Inconceivably rad gloves and mittens from the Land of the Rising Sun
Japan’s standing among Western skiers nears mythical status: It’s spoken of in wistful whispers, a culturally curious utopia of ramen, onsens, and powder. Oyuki, an up and coming Japanese apparel manufacturer, aims to make durable and practical winter accessories that will withstand the elements and keep riders on the mountain longer. After spending a few weeks testing two of the most popular models this winter, we're convinced that it's succeeded.
Oyuki, which means "Big Snow", was founded in Hokkaido, Japan's northernmost island which is at the heart of the countries storied storms. The company soulfully crafts everything from base layers to balaclavas, but most noteworthy is its flagship line of gloves. Inspired by Japanese principles of functional simplicity, the gloves feature clean lines and are made with premium materials like goatskin leather, Gore-Tex, and PrimaLoft Gold Insulation. Although Oyuki’s been snowballing in Japan for seven years, the 2017/18 season marks a prudent introduction into America.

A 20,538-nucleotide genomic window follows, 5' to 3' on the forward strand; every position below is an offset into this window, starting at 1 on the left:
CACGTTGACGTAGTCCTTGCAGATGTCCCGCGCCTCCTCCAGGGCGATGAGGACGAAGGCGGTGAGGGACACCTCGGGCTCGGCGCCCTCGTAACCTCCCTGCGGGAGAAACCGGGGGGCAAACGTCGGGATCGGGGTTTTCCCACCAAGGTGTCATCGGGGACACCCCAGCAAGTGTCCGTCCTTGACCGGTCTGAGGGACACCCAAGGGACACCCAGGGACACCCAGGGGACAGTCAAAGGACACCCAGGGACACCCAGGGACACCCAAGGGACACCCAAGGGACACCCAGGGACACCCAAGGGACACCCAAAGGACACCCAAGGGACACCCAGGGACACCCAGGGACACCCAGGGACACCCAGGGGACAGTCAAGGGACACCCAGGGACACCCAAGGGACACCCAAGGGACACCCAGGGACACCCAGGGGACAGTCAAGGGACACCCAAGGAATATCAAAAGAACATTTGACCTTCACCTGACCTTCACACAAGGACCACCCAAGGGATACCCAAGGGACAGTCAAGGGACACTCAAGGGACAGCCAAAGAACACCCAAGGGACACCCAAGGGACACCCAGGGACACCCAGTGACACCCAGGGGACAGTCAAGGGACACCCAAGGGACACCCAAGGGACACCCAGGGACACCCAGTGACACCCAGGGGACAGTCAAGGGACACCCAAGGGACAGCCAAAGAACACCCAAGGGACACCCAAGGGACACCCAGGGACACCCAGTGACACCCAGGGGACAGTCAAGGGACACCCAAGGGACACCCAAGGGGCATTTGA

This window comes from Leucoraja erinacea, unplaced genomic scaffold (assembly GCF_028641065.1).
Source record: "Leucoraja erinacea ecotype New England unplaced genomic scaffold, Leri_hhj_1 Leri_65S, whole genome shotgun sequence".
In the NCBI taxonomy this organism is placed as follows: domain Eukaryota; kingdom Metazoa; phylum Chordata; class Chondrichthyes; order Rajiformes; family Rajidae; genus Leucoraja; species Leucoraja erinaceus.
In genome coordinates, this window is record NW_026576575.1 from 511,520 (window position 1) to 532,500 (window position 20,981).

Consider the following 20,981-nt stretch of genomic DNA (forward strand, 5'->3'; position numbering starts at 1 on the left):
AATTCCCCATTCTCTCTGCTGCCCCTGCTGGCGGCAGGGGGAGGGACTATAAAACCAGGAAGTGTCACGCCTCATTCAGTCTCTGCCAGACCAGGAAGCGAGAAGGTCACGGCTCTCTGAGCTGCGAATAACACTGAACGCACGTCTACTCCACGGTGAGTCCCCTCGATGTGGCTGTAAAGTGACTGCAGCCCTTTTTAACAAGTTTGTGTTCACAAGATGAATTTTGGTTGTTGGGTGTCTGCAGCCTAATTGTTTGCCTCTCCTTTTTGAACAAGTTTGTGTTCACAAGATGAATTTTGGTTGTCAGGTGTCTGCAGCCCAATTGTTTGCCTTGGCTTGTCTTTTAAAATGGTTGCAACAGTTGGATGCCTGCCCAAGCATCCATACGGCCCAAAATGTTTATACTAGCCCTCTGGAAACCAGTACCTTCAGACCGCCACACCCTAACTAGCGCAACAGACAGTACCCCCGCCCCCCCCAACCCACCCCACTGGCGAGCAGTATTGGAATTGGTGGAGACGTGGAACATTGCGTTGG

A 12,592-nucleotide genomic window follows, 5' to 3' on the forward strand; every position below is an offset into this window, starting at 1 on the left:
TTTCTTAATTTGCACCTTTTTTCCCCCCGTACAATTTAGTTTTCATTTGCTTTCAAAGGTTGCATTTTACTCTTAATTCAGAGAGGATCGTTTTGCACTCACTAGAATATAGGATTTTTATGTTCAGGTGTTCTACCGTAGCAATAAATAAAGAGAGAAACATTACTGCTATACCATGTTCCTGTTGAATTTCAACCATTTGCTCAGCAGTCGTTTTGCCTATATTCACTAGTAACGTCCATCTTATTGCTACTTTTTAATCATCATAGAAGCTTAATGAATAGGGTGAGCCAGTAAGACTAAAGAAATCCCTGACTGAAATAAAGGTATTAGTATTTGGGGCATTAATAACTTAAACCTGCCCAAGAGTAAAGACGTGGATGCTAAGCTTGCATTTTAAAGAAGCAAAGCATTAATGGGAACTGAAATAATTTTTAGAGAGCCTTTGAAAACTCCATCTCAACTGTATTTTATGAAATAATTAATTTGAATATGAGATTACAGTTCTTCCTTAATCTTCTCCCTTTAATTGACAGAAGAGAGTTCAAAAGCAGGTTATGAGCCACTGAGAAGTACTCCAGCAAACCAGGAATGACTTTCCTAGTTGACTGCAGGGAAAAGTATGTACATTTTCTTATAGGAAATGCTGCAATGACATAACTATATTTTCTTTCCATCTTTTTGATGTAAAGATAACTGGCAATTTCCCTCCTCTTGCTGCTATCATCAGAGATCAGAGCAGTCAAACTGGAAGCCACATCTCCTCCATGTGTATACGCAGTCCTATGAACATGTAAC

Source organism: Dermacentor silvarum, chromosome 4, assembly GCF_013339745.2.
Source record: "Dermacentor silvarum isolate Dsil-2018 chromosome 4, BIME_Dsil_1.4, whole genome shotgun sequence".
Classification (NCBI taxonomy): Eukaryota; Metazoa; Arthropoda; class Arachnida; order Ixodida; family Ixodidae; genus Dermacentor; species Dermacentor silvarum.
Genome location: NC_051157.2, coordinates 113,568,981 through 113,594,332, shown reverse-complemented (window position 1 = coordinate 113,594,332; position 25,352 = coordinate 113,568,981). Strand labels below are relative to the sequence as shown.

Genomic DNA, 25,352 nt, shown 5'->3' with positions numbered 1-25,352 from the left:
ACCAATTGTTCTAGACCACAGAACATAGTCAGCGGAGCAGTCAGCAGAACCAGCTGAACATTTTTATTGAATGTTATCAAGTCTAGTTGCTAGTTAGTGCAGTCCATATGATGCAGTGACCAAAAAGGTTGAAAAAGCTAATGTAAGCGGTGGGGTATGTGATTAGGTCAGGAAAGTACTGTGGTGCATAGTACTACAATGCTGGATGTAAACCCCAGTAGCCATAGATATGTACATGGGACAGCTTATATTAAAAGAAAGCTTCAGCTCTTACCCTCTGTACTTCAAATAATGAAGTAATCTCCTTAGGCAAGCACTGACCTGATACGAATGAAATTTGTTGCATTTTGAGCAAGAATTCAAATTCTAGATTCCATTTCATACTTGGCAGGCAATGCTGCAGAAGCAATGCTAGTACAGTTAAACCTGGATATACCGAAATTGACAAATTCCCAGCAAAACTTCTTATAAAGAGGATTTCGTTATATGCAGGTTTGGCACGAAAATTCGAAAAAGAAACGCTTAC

The goatskin leather Sencho is perhaps the most traditional ski glove in the line. Though slim-fitting and low-profile, the Sencho is surprisingly warm and withstood frigid temperatures on a testing trip to British Columbia’s Whitewater Resort.
When exploring Whitewater’s surrounding backcountry, testers also dug the Pep Trigger mitt which was designed by one of America’s most iconic powder skiers, Pep Fujas.
“I really appreciate a simple aesthetic,” Fujas says, whose years in the industry designing K2 skis have made him invaluable to Oyuki’s R&D process. The Oregon horizon Fujas grew up admiring adorns the mitt in striking stitching, and his signature graces the comfortable neoprene cuff closure. The thumb and forefinger move freely—helpful when ripping skins or assembling split boards—while the pinky, ring, and middle finger are kept together to maximize heat retention. There's no compromise between warmth and dexterity.
Don’t just take our word for it, though. Much like skiing in Japan, Oyuki’s gloves are so near perfect that you might not believe they’re real—at least not until you slip your fingers inside, cinch the cuff, and ski ‘em for yourself.